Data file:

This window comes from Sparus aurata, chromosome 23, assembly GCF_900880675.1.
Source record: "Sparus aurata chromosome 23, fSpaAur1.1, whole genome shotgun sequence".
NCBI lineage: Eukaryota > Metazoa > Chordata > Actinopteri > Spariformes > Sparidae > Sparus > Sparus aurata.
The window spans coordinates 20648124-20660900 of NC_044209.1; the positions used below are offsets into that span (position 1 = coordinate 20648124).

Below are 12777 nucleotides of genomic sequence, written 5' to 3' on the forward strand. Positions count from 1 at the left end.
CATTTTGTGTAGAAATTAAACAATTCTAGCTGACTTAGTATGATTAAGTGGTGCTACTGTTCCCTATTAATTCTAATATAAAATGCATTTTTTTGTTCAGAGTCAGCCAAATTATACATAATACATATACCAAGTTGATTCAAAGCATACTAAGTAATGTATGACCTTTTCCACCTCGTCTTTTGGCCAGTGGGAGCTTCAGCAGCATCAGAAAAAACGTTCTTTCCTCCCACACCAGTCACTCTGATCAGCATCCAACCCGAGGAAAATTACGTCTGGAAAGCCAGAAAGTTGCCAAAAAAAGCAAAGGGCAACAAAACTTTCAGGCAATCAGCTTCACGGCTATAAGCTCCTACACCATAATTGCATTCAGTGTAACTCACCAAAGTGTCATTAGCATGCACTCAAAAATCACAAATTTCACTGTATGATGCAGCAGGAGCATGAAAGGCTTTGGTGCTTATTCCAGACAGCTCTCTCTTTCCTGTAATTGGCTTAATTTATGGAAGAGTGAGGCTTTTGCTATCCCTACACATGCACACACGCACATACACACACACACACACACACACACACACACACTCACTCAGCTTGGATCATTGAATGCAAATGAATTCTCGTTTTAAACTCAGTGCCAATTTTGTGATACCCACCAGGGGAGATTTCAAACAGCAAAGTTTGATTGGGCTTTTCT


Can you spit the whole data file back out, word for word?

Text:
This window comes from Sparus aurata, chromosome 23, assembly GCF_900880675.1.
Source record: "Sparus aurata chromosome 23, fSpaAur1.1, whole genome shotgun sequence".
NCBI lineage: Eukaryota > Metazoa > Chordata > Actinopteri > Spariformes > Sparidae > Sparus > Sparus aurata.
The window spans coordinates 20648124-20660900 of NC_044209.1; the positions used below are offsets into that span (position 1 = coordinate 20648124).

Below are 12777 nucleotides of genomic sequence, written 5' to 3' on the forward strand. Positions count from 1 at the left end.
CATTTTGTGTAGAAATTAAACAATTCTAGCTGACTTAGTATGATTAAGTGGTGCTACTGTTCCCTATTAATTCTAATATAAAATGCATTTTTTTGTTCAGAGTCAGCCAAATTATACATAATACATATACCAAGTTGATTCAAAGCATACTAAGTAATGTATGACCTTTTCCACCTCGTCTTTTGGCCAGTGGGAGCTTCAGCAGCATCAGAAAAAACGTTCTTTCCTCCCACACCAGTCACTCTGATCAGCATCCAACCCGAGGAAAATTACGTCTGGAAAGCCAGAAAGTTGCCAAAAAAAGCAAAGGGCAACAAAACTTTCAGGCAATCAGCTTCACGGCTATAAGCTCCTACACCATAATTGCATTCAGTGTAACTCACCAAAGTGTCATTAGCATGCACTCAAAAATCACAAATTTCACTGTATGATGCAGCAGGAGCATGAAAGGCTTTGGTGCTTATTCCAGACAGCTCTCTCTTTCCTGTAATTGGCTTAATTTATGGAAGAGTGAGGCTTTTGCTATCCCTACACATGCACACACGCACATACACACACACACACACACACACACACACACACTCACTCAGCTTGGATCATTGAATGCAAATGAATTCTCGTTTTAAACTCAGTGCCAATTTTGTGATACCCACCAGGGGAGATTTCAAACAGCAAAGTTTGATTGGGCTTTTCT